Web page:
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Stupid Amounts of Money

I recently rediscovered Studio 60 on the Sunset Strip on Hulu. If you don’t remember the show, it’s basically a funny version of 30 Rock, except that it’s an hour long and doesn’t star a cute writer who vaguely resembles the former governor of Alaska.

As much as I enjoy Studio 60, I must admit it is a solipsistic view of Hollywood from the producer’s perspective. Yesterday, I watched ”The Option Period.” Part of the plot involved the network demanding the producer fire fifteen crew members in order to save money. (Why the executive was talking to the director-producer instead of the line producer is a question I’d rather not consider.)

At a certain point, the executive offers that the producer could take a pay cut to save jobs. The producer waves this away with a dismissive, “No, we’re not going to do that.”

This harsh comment hit home for me, because my own show is going through a similar situation. Our studio has imposed a pay freeze on all returning shows this season. (Generally, one can expect at least a small raise from one year to the next, especially on a successful show.)

There is an exception, of course, for actors and producers, whose contracts are written years in advance. In exchange for their promise to return season after season, the studio guarantees pay bumps from one year to the next.

This seems like a great plan, except when everyone around you isn’t getting a raise. I honestly don’t know how I could, in good conscience, accept the extra money. “Sure, I already make millions of dollars, and stand to make millions more in syndication and DVDs, but I really need that 5% bump to keep up with inflation.”

I’m not saying they should let the studio keep its money–that’d be dumb–but these are the supposedly “creative” people. Surely the could refuse the pay raise, in exchange for a commensurate increase in the show’s budget.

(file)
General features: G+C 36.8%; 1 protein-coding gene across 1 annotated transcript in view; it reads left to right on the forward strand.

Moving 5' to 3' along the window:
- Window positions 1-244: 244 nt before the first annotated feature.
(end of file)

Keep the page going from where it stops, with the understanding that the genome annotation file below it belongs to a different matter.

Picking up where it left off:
You always hear about CEOs who work for one dollar a year when their company is in trouble. How can someone who’s pouring their creative energies into their chosen art form not do the same?

Of course, I know the answer *cough*GREED*cough*, but I’m young. Allow me to wallow in my naiveté for a few more years, please.

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4 Responses

  1. They don’t pay below the line staff more because they don’t need to. Times are tight, profits are down at the top and folks making high millions are making low millions. So cost cutting 🙂

    Where to cut safely? Below the line staff in this economy are going nowhere.

    Frankly, it’s not even worth the lawyers $400/hr billable rate + everyone elses time to re-negotiate an agreement to pass more money down even if a creative wanted to do it.

  2. Studio 60 was OK in the beginning. But then it went downhill when they decided to focus on the relationship stories most. Also, they were very hit & miss with the actual skits that were supposed to be on the fake show. It’s funny how Studio 60 and 30 Rock came out around the same time and Studio 60 was the odds-on favorite to succeed because of Aaron Sorkin, and then it failed fast. I guess Studio 60 would be more interesting from the perspective of someone in the industry.

    The whole thing about CEOs taking a 1 dollar salary is misleading. The vast majority of a CEO’s yearly compensation comes from bonuses and stock options, not an actual salary. So when they take a 1 dollar salary it is a very small sacrifice in comparison with the actual money they will still receive. For an example check out this breakdown of the pay for the CEO of Activision: http://kotaku.com/5333604/ever-wonder-how-much-activision-honcho-made-last-year

  3. Just to play devil’s advocate…

    There are the smart ones who know that they may never work again once this show gets canceled, so they’d better bank every penny they can get their hands on. (I know, I know. If the show’s a success, odds are they’ll work again really soon, but paranoia has it’s uses.)

    Or then there’s a producer I know who is paying for 5 ex-wives. The only way he’s ever getting out of debt is by dying.

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